Posts Tagged ‘foreigner in japan’

A few months ago, I blogged about still being a Gaijin in Japan, in this post: Take the Gaijin Test. Recently, I have come to realize I’ve been doing a lot of things I swore I’d never do, and which I poked fun at in the first few months/years I’d been in Japan. Embarrassing to admit, but here are the Ten Reasons I think I’m Turning Japanese:

1. I sleep on the train (sometimes).

2. I do the bow and single-hand cutting combination to cut through lines and get people to move over in public transport.

3. I take home my “gomi (trash)” in a plastic bag and recycle it.

4. I feel uncomfortable if I’m not wearing stockings or socks, especially when visiting a home of a Japanese friend.

5. I make pretty bento, and own more than three pretty bento recipe books.

6. I do sudoku.

7. I carry two or three bags on the crook of my arm.

8. I don’t get bothered by terrible English signs (but in my case, anymore, as it just got to a point where it ceased to be funny).

9. I understand and use the expressions “natsukashii”, “mendoukusai”, “bimio” and “mottainai” but still can’t properly translate them.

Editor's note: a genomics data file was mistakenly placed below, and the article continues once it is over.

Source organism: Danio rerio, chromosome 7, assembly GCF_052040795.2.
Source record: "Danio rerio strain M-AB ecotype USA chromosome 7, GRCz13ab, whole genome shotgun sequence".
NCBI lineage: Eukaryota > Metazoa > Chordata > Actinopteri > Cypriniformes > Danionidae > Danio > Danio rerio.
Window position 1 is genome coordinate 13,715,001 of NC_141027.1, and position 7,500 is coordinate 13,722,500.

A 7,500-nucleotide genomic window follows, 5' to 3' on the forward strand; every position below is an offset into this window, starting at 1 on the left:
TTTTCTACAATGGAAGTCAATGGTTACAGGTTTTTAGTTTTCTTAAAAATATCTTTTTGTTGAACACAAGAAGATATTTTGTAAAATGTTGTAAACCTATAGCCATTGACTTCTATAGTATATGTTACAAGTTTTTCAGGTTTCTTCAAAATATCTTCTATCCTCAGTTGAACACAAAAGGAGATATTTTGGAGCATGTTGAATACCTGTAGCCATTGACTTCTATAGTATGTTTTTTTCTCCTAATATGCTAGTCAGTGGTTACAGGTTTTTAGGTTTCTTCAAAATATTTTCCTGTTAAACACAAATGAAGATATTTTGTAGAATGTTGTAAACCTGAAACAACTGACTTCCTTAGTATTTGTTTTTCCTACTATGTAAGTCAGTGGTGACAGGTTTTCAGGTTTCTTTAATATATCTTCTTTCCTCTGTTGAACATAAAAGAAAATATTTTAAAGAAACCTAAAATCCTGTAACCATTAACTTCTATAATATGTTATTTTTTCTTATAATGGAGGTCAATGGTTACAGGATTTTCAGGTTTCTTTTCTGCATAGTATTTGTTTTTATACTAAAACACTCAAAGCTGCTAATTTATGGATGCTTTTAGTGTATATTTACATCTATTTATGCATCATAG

10. I do the head-bending and sucking in of air when asked a difficult question I’d rather not answer…


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Are you still a foreigner in Japan? Do you agree with any of the following statements?

You can’t have your picture taken without your fingers forming the peace sign.

You find yourself bowing while you talk on the phone.

You see a gaijin get on the train and think “Wow, it’s a gaijin!”

You really enjoy corn soup with your Big Mac.

You can listen to the ads in FEN without falling around the floor laughing.

You spend all your time trying to think of reasons why you’ve been Too Long in Japan.

You have run out of snappy comebacks to compliments about your chopstick skills.

You think one kind of rice tastes better than another kind.

You get a “Nihongo ga joozu” and feel really insulted.

You think that coffee goes perfectly well with squid pizza.

You fully understand the concept of “cuteness”.

You buy a Christmas cake on Christmas eve.

You write or phone home and say things like “In Japan we…”

You go to a book shop with the full intention to read all the interesting magazines and put them back on the shelf.

A non-Japanese sits down next to you on the train and you get up and move. You’re not prejudiced, but who knows what they might do?

If you found yourself grunting to any of these, you may be losing your gaijiness…

Taken from: Asian Offbeat – 100 Reasons Why You’ve Lived in Japan Too Long

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